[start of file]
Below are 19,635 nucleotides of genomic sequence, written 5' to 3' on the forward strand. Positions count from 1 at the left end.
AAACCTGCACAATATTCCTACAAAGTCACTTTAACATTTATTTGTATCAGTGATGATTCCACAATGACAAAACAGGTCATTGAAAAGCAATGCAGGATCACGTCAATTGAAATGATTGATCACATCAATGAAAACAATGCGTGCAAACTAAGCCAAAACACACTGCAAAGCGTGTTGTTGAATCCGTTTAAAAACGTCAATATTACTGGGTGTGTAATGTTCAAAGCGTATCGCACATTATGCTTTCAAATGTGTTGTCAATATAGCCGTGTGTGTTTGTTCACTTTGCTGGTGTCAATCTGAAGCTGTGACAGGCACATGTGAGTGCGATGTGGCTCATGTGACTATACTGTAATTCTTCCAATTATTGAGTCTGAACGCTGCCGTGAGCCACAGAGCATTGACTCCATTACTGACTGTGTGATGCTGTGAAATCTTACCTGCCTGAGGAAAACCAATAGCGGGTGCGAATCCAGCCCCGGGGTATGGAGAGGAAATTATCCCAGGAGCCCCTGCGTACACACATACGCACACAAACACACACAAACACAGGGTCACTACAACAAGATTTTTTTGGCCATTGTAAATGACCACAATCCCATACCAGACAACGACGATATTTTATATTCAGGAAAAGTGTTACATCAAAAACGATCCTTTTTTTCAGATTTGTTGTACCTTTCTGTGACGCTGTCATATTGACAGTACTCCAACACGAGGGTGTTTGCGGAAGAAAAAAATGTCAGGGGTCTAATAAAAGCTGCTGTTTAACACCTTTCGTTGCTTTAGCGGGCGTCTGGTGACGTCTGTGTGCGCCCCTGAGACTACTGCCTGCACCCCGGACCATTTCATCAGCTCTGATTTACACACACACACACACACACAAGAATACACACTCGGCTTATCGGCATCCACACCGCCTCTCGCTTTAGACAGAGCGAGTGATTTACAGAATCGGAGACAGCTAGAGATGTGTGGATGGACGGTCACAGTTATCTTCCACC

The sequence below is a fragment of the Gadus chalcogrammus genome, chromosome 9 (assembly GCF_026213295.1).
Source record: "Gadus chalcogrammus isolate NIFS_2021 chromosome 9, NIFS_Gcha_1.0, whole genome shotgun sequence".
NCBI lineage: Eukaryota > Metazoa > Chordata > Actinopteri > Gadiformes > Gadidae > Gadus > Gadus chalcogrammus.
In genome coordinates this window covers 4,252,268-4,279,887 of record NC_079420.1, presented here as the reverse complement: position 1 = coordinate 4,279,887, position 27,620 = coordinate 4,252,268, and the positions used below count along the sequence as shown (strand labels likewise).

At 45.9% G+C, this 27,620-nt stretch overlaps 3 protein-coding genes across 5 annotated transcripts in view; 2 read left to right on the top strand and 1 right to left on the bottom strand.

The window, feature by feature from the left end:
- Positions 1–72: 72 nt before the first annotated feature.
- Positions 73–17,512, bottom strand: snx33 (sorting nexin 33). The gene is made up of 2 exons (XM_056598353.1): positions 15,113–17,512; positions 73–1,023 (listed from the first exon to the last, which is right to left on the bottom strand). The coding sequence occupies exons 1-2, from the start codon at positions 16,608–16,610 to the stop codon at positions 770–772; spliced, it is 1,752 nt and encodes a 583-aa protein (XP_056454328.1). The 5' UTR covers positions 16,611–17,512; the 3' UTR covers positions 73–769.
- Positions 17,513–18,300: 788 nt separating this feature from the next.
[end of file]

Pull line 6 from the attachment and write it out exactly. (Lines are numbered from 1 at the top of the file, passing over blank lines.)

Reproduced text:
In genome coordinates this window covers 4,252,268-4,279,887 of record NC_079420.1, presented here as the reverse complement: position 1 = coordinate 4,279,887, position 27,620 = coordinate 4,252,268, and the positions used below count along the sequence as shown (strand labels likewise).